For almost a year Congress has been talking about the budget cuts known as "sequestration" that will slash over $500 billion from the military, starting in January 2013.
We've learned these cuts will decimate military readiness by mechanically slicing a mindless 10% to every line item in the Pentagon budget, cutting critical military technologies the same as office supplies and marching bands.
We know these cuts could sound the death knell for economic recovery, sucking over $215 billion out of U.S. gross domestic product (GDP) next year and destroying over 1 million defense-related jobs (including 33,000 here in Missouri).
The non-partisan Congressional Budget Office says the cuts could push us over a "fiscal cliff" and back into another recession. While some assume the cuts will simply dent the bottom line of a few gigantic defense contractors, the truth is they will hit small and midsized businesses the hardest.
According to DOD, nearly 75 percent of all defense industrial purchases go to smaller companies and suppliers, not major "household name" defense contractors. Cuts may start at the top, but for every major program canceled, hundreds of supply chain firms lose business.
In the case of indiscriminate, broad-based cuts like sequestration, that could mean an industrial bloodbath. Defense Secretary Leon Panetta warned the Congress last fall that sequestration would mean the end of a laundry list of major programs, from the F/A-18 Super Hornet to the C-17 cargo plane. Submarines, helicopters, surface ships -- all at risk.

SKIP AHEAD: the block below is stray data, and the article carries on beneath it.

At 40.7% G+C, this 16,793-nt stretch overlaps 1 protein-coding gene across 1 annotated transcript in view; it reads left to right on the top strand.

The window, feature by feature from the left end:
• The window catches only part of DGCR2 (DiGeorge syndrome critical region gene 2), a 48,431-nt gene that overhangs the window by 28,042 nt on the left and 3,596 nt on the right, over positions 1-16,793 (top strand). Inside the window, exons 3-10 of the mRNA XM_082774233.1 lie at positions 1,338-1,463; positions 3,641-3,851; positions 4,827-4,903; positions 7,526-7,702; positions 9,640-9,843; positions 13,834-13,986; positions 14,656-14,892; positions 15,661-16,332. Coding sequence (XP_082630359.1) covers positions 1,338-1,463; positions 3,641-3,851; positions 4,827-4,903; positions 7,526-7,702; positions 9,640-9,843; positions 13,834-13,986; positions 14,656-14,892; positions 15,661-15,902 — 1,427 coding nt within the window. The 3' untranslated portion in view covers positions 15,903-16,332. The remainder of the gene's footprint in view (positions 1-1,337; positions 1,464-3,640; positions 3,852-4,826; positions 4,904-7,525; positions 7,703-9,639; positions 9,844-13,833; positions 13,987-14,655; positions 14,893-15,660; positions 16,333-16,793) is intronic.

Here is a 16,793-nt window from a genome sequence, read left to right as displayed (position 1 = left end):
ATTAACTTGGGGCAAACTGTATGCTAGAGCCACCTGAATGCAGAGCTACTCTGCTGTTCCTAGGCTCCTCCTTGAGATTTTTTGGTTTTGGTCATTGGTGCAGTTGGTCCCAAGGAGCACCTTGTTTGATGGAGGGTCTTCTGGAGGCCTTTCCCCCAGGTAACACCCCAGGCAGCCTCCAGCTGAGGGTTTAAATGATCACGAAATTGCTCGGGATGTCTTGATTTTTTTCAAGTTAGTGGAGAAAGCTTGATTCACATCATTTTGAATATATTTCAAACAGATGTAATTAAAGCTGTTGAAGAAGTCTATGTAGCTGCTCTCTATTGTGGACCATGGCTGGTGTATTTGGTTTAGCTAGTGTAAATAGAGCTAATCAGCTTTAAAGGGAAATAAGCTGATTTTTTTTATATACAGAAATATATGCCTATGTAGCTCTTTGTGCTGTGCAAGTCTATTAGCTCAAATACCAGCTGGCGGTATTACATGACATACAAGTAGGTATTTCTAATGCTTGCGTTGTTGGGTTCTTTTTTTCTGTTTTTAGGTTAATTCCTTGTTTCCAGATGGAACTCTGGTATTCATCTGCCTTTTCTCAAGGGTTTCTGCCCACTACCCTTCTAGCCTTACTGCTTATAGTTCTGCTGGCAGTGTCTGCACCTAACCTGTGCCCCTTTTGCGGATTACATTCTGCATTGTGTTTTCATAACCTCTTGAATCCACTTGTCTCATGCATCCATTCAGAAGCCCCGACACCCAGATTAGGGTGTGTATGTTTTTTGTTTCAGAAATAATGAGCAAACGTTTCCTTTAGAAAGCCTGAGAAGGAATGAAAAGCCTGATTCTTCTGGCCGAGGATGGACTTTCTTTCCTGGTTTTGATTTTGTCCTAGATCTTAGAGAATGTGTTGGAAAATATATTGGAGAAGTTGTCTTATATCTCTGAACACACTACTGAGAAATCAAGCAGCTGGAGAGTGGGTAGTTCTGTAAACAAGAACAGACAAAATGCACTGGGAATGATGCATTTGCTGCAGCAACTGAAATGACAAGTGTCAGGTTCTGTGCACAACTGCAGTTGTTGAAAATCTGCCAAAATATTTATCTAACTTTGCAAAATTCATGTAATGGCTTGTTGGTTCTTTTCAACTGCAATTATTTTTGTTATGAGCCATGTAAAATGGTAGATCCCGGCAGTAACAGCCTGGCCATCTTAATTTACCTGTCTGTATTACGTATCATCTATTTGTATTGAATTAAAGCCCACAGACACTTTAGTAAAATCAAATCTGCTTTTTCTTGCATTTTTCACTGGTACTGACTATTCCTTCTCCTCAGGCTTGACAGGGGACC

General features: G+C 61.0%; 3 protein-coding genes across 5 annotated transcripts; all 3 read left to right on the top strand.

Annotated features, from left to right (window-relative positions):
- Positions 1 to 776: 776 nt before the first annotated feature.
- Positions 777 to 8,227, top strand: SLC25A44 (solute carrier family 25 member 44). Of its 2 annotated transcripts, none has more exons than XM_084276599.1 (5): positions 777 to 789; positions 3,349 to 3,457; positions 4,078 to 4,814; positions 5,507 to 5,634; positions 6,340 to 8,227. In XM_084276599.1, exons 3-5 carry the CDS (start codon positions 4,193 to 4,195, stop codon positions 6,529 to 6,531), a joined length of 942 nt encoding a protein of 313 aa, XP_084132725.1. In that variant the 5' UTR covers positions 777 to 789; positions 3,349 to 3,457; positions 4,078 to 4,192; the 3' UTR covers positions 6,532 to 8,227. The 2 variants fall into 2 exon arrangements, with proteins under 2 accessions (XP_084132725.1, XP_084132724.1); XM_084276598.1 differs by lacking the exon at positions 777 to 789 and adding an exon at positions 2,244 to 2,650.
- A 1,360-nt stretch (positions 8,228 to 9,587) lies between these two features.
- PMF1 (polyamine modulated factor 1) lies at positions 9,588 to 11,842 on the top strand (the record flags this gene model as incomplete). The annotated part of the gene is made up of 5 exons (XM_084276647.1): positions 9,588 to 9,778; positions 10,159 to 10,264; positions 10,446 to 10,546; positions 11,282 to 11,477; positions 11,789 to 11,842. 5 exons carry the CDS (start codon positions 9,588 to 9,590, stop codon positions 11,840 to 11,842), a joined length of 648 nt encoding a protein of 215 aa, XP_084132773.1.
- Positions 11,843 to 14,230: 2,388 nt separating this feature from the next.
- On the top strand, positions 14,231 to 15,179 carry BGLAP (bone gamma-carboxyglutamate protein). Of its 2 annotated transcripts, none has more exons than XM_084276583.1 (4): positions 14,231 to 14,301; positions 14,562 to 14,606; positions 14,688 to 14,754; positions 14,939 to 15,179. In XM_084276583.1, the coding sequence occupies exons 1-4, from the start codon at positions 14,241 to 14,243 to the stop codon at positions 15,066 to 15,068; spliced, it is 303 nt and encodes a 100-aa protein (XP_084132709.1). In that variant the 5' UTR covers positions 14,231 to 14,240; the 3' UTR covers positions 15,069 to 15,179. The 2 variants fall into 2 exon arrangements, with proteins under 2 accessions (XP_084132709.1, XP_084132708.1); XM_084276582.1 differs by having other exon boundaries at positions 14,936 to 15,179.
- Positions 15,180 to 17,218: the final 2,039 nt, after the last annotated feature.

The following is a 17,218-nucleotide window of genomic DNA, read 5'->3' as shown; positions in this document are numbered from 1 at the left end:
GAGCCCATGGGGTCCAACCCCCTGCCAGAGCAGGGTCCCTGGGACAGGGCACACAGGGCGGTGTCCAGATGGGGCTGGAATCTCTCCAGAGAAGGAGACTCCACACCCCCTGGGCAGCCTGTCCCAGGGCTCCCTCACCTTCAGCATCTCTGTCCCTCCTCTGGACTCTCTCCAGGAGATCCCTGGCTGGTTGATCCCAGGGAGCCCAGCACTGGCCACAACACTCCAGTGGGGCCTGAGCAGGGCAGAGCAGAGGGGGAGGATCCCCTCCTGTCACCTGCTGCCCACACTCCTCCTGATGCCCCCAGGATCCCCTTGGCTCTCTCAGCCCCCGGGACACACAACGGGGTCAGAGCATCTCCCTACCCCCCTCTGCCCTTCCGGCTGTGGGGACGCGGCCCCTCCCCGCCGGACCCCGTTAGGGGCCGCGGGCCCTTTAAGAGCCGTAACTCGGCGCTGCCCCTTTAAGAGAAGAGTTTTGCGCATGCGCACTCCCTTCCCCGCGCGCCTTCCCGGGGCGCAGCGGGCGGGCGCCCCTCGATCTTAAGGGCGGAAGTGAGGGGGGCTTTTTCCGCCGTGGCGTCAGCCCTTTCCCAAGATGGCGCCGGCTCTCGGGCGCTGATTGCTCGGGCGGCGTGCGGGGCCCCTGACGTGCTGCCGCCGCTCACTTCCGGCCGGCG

For large firms with diversified global portfolios, sequestration will be painful, but is not likely to be the difference between company life or death. Even midsized firms will likely weather the storm. But smaller suppliers like my company, Tech Manufacturing, in Wright City, are a different story.
Abrupt indiscriminate business shocks like sequestration can easily spell the death knell for local firms. A machine shop or materials fabricator that supports critical military programs like the Super Hornet assembled at Boeing's St. Louis plant simply may not survive a sequestration-driven termination.
Those losses will reverberate throughout the defense ecosystem. One industry CEO recently estimated that 60 percent of his suppliers were "sole source," meaning they were the only provider of that particular component or service. Supply chain firms are home to critical technical capabilities and engineering know how, often built up over decades of research and development investment and on the job experience.
The loss of these unique skills will erode the industrial strength of this nation, perhaps irretrievably.
America's military is the best-equipped force the world has ever
known, and our troops go into battle with fundamental advantages like drone support, night vision, and secure global communications. If we lose the skills and capabilities unique to the American industrial supply chain, we erode the foundation of that battlefield edge and allow our enemies to close the gap.
Loss of jobs, loss of companies, and significant diminution of national security will be the fruits of sequestration. It is time to cut down that most dangerous tree.
After eight months of talk, it's long past time for Congress to act on sequestration.
Charles Stout is president and CEO of Tech Manufacturing in Wright City, Mo.